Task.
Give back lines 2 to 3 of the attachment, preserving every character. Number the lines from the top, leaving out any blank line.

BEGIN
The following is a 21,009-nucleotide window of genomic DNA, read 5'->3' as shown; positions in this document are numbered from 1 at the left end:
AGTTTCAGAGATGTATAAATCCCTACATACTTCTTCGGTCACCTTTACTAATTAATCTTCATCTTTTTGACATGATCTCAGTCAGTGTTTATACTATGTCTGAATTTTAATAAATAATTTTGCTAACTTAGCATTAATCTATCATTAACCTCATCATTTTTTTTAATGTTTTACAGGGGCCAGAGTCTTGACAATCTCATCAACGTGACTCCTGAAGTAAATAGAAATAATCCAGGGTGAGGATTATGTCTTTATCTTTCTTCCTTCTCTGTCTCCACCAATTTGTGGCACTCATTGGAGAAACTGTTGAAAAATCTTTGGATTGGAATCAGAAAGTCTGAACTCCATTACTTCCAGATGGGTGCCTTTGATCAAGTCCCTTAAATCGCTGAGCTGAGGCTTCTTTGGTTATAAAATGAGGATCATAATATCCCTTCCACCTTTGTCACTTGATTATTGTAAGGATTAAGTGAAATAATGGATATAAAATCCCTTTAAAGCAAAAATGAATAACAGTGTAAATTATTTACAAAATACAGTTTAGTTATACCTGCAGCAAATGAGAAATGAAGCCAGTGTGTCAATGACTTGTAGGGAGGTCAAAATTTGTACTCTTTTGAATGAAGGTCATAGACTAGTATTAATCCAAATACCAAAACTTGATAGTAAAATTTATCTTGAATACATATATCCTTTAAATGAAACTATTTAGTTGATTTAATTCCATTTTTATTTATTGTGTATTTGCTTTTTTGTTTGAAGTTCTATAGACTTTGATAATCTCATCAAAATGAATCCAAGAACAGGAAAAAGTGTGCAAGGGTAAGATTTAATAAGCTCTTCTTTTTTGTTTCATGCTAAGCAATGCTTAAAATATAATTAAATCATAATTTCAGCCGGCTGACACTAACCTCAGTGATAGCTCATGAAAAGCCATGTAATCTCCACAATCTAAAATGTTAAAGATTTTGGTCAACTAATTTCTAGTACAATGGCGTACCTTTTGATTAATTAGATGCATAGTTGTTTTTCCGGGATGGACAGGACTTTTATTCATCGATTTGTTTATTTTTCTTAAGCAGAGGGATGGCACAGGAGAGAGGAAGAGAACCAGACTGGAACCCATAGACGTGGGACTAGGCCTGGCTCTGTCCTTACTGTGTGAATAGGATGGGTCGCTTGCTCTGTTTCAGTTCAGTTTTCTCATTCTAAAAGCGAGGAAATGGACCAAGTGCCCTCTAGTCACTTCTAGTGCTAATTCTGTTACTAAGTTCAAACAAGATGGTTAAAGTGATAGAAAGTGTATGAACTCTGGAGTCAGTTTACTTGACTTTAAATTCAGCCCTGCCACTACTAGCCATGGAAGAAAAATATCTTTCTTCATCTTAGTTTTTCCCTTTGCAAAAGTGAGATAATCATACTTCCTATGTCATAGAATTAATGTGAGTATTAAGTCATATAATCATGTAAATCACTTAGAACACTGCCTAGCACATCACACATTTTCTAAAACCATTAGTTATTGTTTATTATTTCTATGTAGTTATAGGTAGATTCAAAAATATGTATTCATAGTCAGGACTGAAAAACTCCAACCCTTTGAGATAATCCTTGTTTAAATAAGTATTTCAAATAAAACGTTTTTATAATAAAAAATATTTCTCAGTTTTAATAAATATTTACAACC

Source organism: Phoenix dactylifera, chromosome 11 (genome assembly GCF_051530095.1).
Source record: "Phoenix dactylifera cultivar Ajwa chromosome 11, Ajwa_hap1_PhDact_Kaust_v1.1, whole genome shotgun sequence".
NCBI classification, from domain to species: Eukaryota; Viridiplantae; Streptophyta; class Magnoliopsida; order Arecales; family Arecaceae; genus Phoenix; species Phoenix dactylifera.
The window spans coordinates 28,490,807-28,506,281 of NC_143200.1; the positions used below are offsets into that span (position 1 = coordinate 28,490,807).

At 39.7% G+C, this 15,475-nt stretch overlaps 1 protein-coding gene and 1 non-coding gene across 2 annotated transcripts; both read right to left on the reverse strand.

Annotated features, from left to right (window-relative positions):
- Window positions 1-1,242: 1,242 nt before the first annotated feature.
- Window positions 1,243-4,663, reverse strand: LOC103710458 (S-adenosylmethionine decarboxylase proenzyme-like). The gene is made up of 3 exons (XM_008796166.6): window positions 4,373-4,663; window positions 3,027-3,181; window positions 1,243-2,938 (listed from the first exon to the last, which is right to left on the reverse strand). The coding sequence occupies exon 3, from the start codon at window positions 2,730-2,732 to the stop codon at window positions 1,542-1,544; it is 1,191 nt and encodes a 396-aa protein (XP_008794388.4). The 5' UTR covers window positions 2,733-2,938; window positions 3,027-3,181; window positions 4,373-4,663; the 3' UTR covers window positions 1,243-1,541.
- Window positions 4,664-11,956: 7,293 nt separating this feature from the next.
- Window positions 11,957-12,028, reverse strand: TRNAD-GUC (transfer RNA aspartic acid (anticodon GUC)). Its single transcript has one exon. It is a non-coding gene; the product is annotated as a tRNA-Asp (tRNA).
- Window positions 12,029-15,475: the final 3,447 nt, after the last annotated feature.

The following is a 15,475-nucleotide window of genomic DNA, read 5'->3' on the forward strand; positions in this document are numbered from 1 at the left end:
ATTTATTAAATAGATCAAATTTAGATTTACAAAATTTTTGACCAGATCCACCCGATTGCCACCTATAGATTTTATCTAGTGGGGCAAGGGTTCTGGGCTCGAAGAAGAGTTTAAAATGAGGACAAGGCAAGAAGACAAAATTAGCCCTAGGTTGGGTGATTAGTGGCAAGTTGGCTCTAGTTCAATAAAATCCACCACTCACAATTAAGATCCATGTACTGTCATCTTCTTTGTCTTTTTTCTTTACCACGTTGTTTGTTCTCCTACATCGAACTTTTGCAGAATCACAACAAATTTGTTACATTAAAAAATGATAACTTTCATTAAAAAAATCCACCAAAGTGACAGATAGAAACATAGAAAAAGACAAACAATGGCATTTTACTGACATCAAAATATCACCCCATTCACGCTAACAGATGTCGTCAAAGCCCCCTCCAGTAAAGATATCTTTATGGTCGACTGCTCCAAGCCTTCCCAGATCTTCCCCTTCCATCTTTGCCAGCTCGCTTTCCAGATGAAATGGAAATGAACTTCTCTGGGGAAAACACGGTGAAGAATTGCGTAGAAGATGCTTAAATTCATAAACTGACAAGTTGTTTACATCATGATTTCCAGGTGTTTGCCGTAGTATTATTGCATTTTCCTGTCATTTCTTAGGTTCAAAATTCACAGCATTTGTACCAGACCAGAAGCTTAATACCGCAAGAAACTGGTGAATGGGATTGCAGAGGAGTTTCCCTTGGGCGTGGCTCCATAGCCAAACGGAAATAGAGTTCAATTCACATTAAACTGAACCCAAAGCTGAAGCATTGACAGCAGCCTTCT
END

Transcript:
AGTTTCAGAGATGTATAAATCCCTACATACTTCTTCGGTCACCTTTACTAATTAATCTTCATCTTTTTGACATGATCTCAGTCAGTGTTTATACTATGTCTGAATTTTAATAAATAATTTTGCTAACTTAGCATTAATCTATCATTAACCTCATCATTTTTTTTAATGTTTTACAGGGGCCAGAGTCTTGACAATCTCATCAACGTGACTCCTGAAGTAAATAGAAATAATCCAGGGTGAGGATTATGTCTTTATCTTTCTTCCTTCTCTGTCTCCACCAATTTGTGGCACTCATTGGAGAAACTGTTGAAAAATCTTTGGATTGGAATCAGAAAGTCTGAACTCCATTACTTCCAGATGGGTGCCTTTGATCAAGTCCCTTAAATCGCTGAGCTGAGGCTTCTTTGGTTATAAAATGAGGATCATAATATCCCTTCCACCTTTGTCACTTGATTATTGTAAGGATTAAGTGAAATAATGGATATAAAATCCCTTTAAAGCAAAAATGAATAACAGTGTAAATTATTTACAAAATACAGTTTAGTTATACCTGCAGCAAATGAGAAATGAAGCCAGTGTGTCAATGACTTGTAGGGAGGTCAAAATTTGTACTCTTTTGAATGAAGGTCATAGACTAGTATTAATCCAAATACCAAAACTTGATAGTAAAATTTATCTTGAATACATATATCCTTTAAATGAAACTATTTAGTTGATTTAATTCCATTTTTATTTATTGTGTATTTGCTTTTTTGTTTGAAGTTCTATAGACTTTGATAATCTCATCAAAATGAATCCAAGAACAGGAAAAAGTGTGCAAGGGTAAGATTTAATAAGCTCTTCTTTTTTGTTTCATGCTAAGCAATGCTTAAAATATAATTAAATCATAATTTCAGCCGGCTGACACTAACCTCAGTGATAGCTCATGAAAAGCCATGTAATCTCCACAATCTAAAATGTTAAAGATTTTGGTCAACTAATTTCTAGTACAATGGCGTACCTTTTGATTAATTAGATGCATAGTTGTTTTTCCGGGATGGACAGGACTTTTATTCATCGATTTGTTTATTTTTCTTAAGCAGAGGGATGGCACAGGAGAGAGGAAGAGAACCAGACTGGAACCCATAGACGTGGGACTAGGCCTGGCTCTGTCCTTACTGTGTGAATAGGATGGGTCGCTTGCTCTGTTTCAGTTCAGTTTTCTCATTCTAAAAGCGAGGAAATGGACCAAGTGCCCTCTAGTCACTTCTAGTGCTAATTCTGTTACTAAGTTCAAACAAGATGGTTAAAGTGATAGAAAGTGTATGAACTCTGGAGTCAGTTTACTTGACTTTAAATTCAGCCCTGCCACTACTAGCCATGGAAGAAAAATATCTTTCTTCATCTTAGTTTTTCCCTTTGCAAAAGTGAGATAATCATACTTCCTATGTCATAGAATTAATGTGAGTATTAAGTCATATAATCATGTAAATCACTTAGAACACTGCCTAGCACATCACACATTTTCTAAAACCATTAGTTATTGTTTATTATTTCTATGTAGTTATAGGTAGATTCAAAAATATGTATTCATAGTCAGGACTGAAAAACTCCAACCCTTTGAGATAATCCTTGTTTAAATAAGTATTTCAAATAAAACGTTTTTATAATAAAAAATATTTCTCAGTTTTAATAAATATTTACAACC

Source organism: Phoenix dactylifera, chromosome 11 (genome assembly GCF_051530095.1).